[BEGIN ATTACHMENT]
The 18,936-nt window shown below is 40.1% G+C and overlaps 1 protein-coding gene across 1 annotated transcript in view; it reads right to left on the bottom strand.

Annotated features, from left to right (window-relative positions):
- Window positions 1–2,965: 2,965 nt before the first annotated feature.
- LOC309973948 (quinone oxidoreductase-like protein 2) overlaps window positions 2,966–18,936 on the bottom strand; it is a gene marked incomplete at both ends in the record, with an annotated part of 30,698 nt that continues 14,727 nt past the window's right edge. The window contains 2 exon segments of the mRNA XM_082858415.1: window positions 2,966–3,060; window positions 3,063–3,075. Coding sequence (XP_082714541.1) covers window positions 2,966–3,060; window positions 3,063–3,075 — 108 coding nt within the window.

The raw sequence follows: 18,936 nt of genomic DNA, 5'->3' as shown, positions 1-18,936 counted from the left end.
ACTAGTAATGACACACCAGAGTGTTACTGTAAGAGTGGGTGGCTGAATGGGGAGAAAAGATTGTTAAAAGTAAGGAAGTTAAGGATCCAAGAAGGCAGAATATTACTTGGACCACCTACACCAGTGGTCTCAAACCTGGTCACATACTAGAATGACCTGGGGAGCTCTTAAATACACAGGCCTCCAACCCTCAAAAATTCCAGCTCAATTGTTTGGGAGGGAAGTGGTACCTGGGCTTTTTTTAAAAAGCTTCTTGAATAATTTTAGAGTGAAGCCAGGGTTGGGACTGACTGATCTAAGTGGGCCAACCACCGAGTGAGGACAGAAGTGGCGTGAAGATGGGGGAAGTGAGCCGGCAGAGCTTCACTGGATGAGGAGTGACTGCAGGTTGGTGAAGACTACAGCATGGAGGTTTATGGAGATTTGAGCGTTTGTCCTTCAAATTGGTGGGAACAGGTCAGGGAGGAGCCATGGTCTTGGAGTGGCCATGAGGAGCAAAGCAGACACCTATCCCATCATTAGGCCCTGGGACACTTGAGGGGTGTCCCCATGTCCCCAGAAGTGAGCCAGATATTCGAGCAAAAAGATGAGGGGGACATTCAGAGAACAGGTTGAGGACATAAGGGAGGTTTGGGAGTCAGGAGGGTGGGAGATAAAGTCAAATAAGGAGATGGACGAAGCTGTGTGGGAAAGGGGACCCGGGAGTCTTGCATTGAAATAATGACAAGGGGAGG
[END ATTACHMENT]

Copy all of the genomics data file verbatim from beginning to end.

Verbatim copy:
The 18,936-nt window shown below is 40.1% G+C and overlaps 1 protein-coding gene across 1 annotated transcript in view; it reads right to left on the bottom strand.

Annotated features, from left to right (window-relative positions):
- Window positions 1–2,965: 2,965 nt before the first annotated feature.
- LOC309973948 (quinone oxidoreductase-like protein 2) overlaps window positions 2,966–18,936 on the bottom strand; it is a gene marked incomplete at both ends in the record, with an annotated part of 30,698 nt that continues 14,727 nt past the window's right edge. The window contains 2 exon segments of the mRNA XM_082858415.1: window positions 2,966–3,060; window positions 3,063–3,075. Coding sequence (XP_082714541.1) covers window positions 2,966–3,060; window positions 3,063–3,075 — 108 coding nt within the window.

The raw sequence follows: 18,936 nt of genomic DNA, 5'->3' as shown, positions 1-18,936 counted from the left end.
ACTAGTAATGACACACCAGAGTGTTACTGTAAGAGTGGGTGGCTGAATGGGGAGAAAAGATTGTTAAAAGTAAGGAAGTTAAGGATCCAAGAAGGCAGAATATTACTTGGACCACCTACACCAGTGGTCTCAAACCTGGTCACATACTAGAATGACCTGGGGAGCTCTTAAATACACAGGCCTCCAACCCTCAAAAATTCCAGCTCAATTGTTTGGGAGGGAAGTGGTACCTGGGCTTTTTTTAAAAAGCTTCTTGAATAATTTTAGAGTGAAGCCAGGGTTGGGACTGACTGATCTAAGTGGGCCAACCACCGAGTGAGGACAGAAGTGGCGTGAAGATGGGGGAAGTGAGCCGGCAGAGCTTCACTGGATGAGGAGTGACTGCAGGTTGGTGAAGACTACAGCATGGAGGTTTATGGAGATTTGAGCGTTTGTCCTTCAAATTGGTGGGAACAGGTCAGGGAGGAGCCATGGTCTTGGAGTGGCCATGAGGAGCAAAGCAGACACCTATCCCATCATTAGGCCCTGGGACACTTGAGGGGTGTCCCCATGTCCCCAGAAGTGAGCCAGATATTCGAGCAAAAAGATGAGGGGGACATTCAGAGAACAGGTTGAGGACATAAGGGAGGTTTGGGAGTCAGGAGGGTGGGAGATAAAGTCAAATAAGGAGATGGACGAAGCTGTGTGGGAAAGGGGACCCGGGAGTCTTGCATTGAAATAATGACAAGGGGAGG